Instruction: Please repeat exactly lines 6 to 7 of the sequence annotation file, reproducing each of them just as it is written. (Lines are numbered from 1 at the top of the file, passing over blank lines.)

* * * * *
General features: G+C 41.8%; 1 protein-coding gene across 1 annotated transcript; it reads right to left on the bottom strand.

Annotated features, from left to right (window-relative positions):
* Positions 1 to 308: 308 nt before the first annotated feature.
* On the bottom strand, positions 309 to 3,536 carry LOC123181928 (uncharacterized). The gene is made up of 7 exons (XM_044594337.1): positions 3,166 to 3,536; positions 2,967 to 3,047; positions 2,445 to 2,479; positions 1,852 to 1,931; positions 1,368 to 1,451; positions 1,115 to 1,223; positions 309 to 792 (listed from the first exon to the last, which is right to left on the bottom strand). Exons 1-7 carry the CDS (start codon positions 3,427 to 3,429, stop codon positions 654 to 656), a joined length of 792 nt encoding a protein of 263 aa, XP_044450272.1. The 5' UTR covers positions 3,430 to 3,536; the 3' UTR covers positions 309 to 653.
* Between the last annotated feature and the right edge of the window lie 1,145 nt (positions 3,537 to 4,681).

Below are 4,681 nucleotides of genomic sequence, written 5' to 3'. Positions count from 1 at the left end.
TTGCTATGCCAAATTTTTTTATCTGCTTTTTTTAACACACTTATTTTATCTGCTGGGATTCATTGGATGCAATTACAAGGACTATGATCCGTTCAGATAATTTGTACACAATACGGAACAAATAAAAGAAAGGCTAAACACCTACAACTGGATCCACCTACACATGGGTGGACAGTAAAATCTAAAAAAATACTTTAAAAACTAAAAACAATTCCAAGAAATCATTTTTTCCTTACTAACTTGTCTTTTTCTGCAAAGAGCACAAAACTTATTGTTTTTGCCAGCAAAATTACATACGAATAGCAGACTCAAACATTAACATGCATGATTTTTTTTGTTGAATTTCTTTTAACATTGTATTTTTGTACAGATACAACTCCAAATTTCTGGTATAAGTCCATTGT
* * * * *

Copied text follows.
Below are 4,681 nucleotides of genomic sequence, written 5' to 3'. Positions count from 1 at the left end.
TTGCTATGCCAAATTTTTTTATCTGCTTTTTTTAACACACTTATTTTATCTGCTGGGATTCATTGGATGCAATTACAAGGACTATGATCCGTTCAGATAATTTGTACACAATACGGAACAAATAAAAGAAAGGCTAAACACCTACAACTGGATCCACCTACACATGGGTGGACAGTAAAATCTAAAAAAATACTTTAAAAACTAAAAACAATTCCAAGAAATCATTTTTTCCTTACTAACTTGTCTTTTTCTGCAAAGAGCACAAAACTTATTGTTTTTGCCAGCAAAATTACATACGAATAGCAGACTCAAACATTAACATGCATGATTTTTTTTGTTGAATTTCTTTTAACATTGTATTTTTGTACAGATACAACTCCAAATTTCTGGTATAAGTCCATTGT